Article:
“I am going to eternal judgment.  Negative or positive.”


Dr. Barnhouse smiled, “Those are three negative propositions, without which, you cannot think positively.  ‘Believe on the Lord Jesus Christ and thou shalt be saved’ (Acts 16:31).  But if you don’t think the first three, you’ll never get to the fourth.”

“I never thought of it quite that way before,” answered Dr. Peale, rather disturbed.

“You must write a new book,” said Dr. Barnhouse, “The Power of Negative Thinking.”

“I can’t do that; it would ruin me!”

“Get out the truth,” said Barnhouse.  “The Lord will take care of it.”

He never wrote the book, but Dr. Peale was told what he should do.  The truth of the matter is this:  Whatever the cost—tell the truth.  This is what we must do.  Speak the truth in love, but for the sake of Christ, let’s speak it!”


Donald Barnhouse did not mince words.  If he told Norman Vincent Peale his opinion of his book, he would have warned the evangelical world against Walter Martin if he thought he was in error.  Instead, he named him “The Bible Answer Man” and helped pay for his Master’s degree.

A final mistake Richard Mouw makes is a mix up in weapons.  Any familiarity with Walter Martin’s work would reveal that his weapon was the Sword of the Spirit—the Word of God—not a hair-trigger, Ad Hominem gun.  Guns kill, and Walter Martin never aimed to kill.  He loved people, and the only thing he wanted to kill was the false doctrine that would send them to Hell.  My father’s weapon was the Bible, and it is a precision instrument: “For the word of God is living and powerful, and sharper than any two-edged sword, piercing even to the division of soul and spirit, and of joints and marrow, and is a discerner of the thoughts and intents of the heart” (Hebrews 4:12).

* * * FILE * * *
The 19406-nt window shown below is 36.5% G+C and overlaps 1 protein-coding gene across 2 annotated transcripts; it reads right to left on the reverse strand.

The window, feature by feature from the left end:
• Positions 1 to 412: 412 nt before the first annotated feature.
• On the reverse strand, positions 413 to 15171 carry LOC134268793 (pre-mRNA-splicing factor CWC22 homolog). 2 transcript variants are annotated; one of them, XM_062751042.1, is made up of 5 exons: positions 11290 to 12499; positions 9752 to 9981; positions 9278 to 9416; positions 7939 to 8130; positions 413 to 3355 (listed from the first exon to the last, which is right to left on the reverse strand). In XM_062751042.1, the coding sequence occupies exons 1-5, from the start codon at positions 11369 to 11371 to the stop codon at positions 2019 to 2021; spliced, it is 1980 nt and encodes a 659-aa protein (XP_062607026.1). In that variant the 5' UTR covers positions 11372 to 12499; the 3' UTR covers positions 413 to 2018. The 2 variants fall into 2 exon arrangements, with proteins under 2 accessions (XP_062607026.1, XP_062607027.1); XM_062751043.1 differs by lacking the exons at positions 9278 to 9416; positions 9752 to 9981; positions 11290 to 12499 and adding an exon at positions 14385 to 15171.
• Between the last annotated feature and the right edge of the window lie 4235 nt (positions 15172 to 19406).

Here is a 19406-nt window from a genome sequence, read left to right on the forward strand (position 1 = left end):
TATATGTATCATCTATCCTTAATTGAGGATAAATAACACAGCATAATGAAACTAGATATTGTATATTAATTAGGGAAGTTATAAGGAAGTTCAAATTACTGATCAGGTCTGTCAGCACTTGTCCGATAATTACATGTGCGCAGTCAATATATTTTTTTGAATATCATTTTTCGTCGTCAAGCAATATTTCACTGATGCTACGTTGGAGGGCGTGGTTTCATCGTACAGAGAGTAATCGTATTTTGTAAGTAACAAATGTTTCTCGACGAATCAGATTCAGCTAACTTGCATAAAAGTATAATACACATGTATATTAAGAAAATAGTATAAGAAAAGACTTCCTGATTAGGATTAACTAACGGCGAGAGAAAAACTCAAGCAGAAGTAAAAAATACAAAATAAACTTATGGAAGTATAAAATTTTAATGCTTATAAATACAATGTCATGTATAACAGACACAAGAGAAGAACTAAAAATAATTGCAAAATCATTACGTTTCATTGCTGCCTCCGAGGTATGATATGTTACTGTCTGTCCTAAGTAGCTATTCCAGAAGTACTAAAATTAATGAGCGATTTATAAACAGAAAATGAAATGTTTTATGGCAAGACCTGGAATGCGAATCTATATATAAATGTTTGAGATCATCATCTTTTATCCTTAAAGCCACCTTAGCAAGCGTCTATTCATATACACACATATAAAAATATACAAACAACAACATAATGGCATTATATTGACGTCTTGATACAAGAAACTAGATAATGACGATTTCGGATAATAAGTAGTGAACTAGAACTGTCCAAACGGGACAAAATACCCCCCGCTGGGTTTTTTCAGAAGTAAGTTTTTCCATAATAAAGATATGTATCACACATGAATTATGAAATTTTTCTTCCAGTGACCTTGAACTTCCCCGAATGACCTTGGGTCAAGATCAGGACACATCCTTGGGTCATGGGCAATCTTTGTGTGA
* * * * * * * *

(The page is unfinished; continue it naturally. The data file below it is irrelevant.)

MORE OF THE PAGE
What kind of apologetics did Walter Martin practice?  I think he said it best:

“I love Mormons.  I love Jehovah's Witnesses.  I love the people in the cults.  I care.  I'm fighting for their lives; for their souls.  That's love.  Love isn't this sickly, gooey, syrupy garbage that flows out; where people are forever saying with this plastic evangelical smile plastered to their faces, 'Jesus loves you.  Jesus loves you.  We want you to be born again.'  Butter wouldn't melt in their mouths!  In the name of God, people are dying in their sins.  You have to tell them more than 'Jesus loves you.'  You have to tell them Jesus is going to judge them!  If they are not going to receive love, they're going to receive justice.  As long as we do not tell the whole story the world will tolerate us.  But if we tell the world the whole truth, it will hate us as it hated him.  Controversy is part and parcel of the Christian heritage.  You cannot escape it if you truly want to serve Jesus Christ.”

Richard Mouw, the man who told Christians they had “sinned against” Mormons and suggested they celebrate Joseph Smith’s birthday, did not write his article from a neutral perspective.  I suppose we can all be thankful he acknowledges that grackles do exist in the world today, but it is interesting that in misrepresenting Walter Martin and firing in ignorance from far away, Mouw hit a bluebird instead of a grackle—demonstrating for all to see the essence of “Shoot First” Apologetics. 

Jill Martin Rische received her Bachelor’s Degree in Old Testament Literature with an emphasis on the Hebrew language from Oral Roberts University. She is currently completing her Master’s degree in Humanities/History at California State University. Jill is Dr. Walter Martin’s eldest daughter and the author of the inspirational book, Through the Windows of Heaven, 100 Powerful Stories and Teachings from Walter Martin, the Original Bible Answer Man (Broadman & Holman, 1999) and Jack Star and the Secret Door (Kingdom, 2003) a youth fantasy adventure in the tradition of The Lion, the Witch, and the Wardrobe.

Kevin Rische and Jill Martin Rische are the Managing Editors on the 2003 edition of The Kingdom of the Cults (Bethany House) working with Dr. Ravi Zacharias as the General Editor. The Risches are also the founders of Walter Martin Ministries and the producers of the nationwide radio program Essential Christianity, featuring Dr. Walter Martin as "The Original Bible Answer Man".